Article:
As I noted the other day, I picked up a copy of the 2006 edition of Jackson's Great Beers of Belgium the other week and I could not be happier. It is a great addition to the collection and also provides an opportunity to discuss beer writing generally. You see, the other day I called beer journalism rare and, quite surprisingly but in the end very usefully, I was slapped down in an email by one who considered this insulting. None of course was intended but it got me to thinking about this typey-typey stuff and what it really means.
I should warn you, however, that I have a BA in English Literature and that may make for some tedious considerations. I also got that degree at a school where 20-25% of my fellows were studying journalism, one of whom was my brother. So the trade is something I have had forced upon me. What has that all got to do with this book? Nothing, really, as I do not look at a book like this as journalism. Journalism is that subset of periodical writing that has within it its own subset of investigative reporting - the very stuff that I was praising when I posted a link to Andy Crouch's article on price gouging. This book, by contrast, is in large part expository writing, the sort of thing that should be in a guide: go there and you will find this. Much of beer periodical writing is actually of this sort. At its best, it rhetorically convinces you to follow the author's directions, making the place or thing to do compelling. The poorer version should at least tell you what happened - or will happen - and where. The trouble with Michael Jackson's writing, however, is that it is about something that I will never be able to do. Consider his opening passage in Great Beers of Belgium about the family brewers of Girardin:
An aristocrat's estate gave rise to this brewery, in 1845. The Girardin family have owned it, through four generations. After years of asking, I was permitted to see the brewery in 1993. Louis Girardin was 69 at the time, running the brewery with his wife at Jacqueline and sons Paul and Jan, with no employees. His rural conservatism extended to a mistrust of long-haired foreign snoopers.See, I can't do that. They wouldn't have me. Face it - for a number of reasons it is far from likely that I (or you) would be able to go through doors that opened to Jackson and, also, would be able to go through as many doors as him. In addition to we others having different obligations and opportunities, being the best writer in the second wave of modern beer writers (those immediate ancestors being the first UK home brew writers of the 1960s) Jackson went some way to capturing the field. And, in large part, his writings to some degree as much about him as the beer.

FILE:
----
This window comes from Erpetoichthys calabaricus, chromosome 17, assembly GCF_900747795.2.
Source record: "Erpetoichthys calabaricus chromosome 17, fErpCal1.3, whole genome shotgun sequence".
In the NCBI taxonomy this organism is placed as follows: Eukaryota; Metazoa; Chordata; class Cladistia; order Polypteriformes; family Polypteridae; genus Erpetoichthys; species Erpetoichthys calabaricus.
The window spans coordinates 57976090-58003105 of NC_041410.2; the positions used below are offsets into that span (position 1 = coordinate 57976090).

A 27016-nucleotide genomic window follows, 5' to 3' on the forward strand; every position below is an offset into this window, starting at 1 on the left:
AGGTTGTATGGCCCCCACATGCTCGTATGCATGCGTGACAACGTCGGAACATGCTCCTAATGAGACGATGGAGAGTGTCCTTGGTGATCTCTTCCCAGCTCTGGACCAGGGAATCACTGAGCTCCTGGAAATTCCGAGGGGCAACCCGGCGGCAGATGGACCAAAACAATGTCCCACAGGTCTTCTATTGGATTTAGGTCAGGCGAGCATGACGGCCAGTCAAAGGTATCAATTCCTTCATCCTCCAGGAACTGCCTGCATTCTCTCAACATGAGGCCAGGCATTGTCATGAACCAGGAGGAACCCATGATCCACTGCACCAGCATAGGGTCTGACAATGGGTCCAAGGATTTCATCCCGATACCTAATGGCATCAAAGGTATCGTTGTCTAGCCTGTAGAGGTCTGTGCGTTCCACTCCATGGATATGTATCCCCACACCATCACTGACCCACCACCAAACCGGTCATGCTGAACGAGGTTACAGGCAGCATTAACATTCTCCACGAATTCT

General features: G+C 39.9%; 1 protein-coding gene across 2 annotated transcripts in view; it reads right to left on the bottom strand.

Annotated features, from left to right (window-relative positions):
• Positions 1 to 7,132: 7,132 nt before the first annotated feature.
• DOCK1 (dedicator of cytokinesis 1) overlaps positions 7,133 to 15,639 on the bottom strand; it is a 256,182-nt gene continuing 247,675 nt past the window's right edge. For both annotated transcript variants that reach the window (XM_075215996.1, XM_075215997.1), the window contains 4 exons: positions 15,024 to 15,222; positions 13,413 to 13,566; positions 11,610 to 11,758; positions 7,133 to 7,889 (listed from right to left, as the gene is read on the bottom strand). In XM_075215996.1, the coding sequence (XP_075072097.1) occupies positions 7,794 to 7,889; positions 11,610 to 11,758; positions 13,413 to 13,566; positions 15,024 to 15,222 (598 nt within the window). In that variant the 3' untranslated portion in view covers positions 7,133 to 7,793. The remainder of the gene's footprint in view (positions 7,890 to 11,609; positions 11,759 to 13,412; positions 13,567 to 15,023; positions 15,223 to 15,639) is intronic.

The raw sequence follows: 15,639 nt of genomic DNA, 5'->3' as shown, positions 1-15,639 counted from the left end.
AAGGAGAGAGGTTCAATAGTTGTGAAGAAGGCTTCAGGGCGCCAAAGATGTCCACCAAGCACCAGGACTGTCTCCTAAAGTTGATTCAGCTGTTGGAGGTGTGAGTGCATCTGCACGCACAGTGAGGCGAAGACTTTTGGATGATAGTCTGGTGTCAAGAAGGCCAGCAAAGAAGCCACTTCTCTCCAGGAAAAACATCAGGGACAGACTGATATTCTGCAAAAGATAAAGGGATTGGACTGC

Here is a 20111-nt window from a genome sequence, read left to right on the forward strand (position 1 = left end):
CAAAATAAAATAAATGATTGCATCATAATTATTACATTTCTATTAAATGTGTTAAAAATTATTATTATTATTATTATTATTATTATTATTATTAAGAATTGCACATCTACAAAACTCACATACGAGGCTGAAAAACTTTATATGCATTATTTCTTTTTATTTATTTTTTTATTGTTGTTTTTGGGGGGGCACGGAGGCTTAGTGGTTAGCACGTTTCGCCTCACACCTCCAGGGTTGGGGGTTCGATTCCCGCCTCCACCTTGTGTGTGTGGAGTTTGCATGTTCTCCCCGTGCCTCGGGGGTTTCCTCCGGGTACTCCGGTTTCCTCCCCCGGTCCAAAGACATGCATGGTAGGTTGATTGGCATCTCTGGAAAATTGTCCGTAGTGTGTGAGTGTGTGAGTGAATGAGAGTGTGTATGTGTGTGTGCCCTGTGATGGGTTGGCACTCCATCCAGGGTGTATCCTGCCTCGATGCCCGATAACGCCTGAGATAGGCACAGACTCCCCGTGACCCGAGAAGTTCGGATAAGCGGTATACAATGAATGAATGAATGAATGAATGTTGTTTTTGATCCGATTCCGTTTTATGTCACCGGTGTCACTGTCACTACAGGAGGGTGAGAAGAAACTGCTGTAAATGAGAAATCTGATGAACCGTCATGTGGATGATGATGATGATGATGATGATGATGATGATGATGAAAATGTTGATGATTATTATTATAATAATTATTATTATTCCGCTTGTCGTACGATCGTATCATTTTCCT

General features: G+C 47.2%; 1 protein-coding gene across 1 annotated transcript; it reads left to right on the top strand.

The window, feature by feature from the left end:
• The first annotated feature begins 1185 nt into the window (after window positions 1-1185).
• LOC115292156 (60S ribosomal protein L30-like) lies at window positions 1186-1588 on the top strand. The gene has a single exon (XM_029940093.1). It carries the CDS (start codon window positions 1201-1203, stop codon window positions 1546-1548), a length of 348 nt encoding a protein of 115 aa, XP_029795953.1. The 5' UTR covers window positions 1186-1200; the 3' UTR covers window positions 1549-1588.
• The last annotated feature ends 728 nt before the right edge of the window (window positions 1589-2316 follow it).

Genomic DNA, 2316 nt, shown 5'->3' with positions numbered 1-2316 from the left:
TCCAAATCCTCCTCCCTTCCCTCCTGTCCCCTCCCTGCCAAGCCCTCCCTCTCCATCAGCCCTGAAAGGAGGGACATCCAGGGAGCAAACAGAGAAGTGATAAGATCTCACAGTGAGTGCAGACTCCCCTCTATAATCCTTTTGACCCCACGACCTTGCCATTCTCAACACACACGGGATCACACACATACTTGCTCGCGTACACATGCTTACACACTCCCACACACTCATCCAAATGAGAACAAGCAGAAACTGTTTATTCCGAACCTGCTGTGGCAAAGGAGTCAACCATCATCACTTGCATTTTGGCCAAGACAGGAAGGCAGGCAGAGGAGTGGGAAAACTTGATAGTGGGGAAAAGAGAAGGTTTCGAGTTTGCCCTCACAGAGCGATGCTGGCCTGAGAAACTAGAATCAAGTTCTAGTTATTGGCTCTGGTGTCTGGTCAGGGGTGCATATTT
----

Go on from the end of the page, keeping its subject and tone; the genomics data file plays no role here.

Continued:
There is nothing wrong with this. Good beer writing can be expository, journalistic, even haiku - but it can also be an example of that little discussed style, the personal essay. One of my favorite books is The Art of the Personal Essay an anthology from 1994 edited by Phillip Lopate. In it, there is an essay by William Hazlitt (1778-1830) called "The Fight" in his experience of going to and witnessing a December 1821 prize fight between one Bill Neate and Thomas Hickman, aka the Gas-man. Plenty of good compelling description about the Georgian modes of transportation, the food, the inns and the event. Not being Dr. Who, I can't ever hope to replicate the experience but the essay provides me the next best thing.
Jackson had a conscious awareness about him that comes through in his writing, awareness that his moment was fairly unique and worth making a life's successful occupation. Catching the wave of attention others earlier in the '70s like the also newly late Richard Boston, with the first efforts of CAMRA as well as those Guardian articles "Boston on Beer", Jackson first wrote about The English Pub in 1976, a beloved experiential phenomenon that he and others thought was then disappearing, before he went on to the more encyclopedic works like 1976's The World Guide to Beer, his Great Beer Guide and others.
When I read Michael Jackson, I always think he has not left The English Pub too far behind. Place and moment seem inextricably intertwined in his understanding of the experience of beer - and the places and moments he experienced due to both his drive and success were possibly more varied and rich than anyone else have been and may be again. This, for me, makes his writing both compelling and somewhat distancing. In Great Beers of Belgium there is a lot of space dedicated to the description of the people and the places he visits, not just the beers. We learn that the brewery at Fantome looks like a jumble sale gone wrong with a brewery stuck in the middle of it while we also read about the state of the health of Father Theodore of Chimay over a number of visits. The style is conversational but so also is the subject matter - the book is really a collection of short essays or vignettes about his own visits and what he saw and tasted.
Just as this is not journalism, it may not even truly be a guide even if it is one of the better ones I expect I will ever have on my book shelf about this country. A hint of that may be in the actual full title of the book: Michael Jackson's Great Beers of Belgium. The possessive is right in there...because what the book shares is his.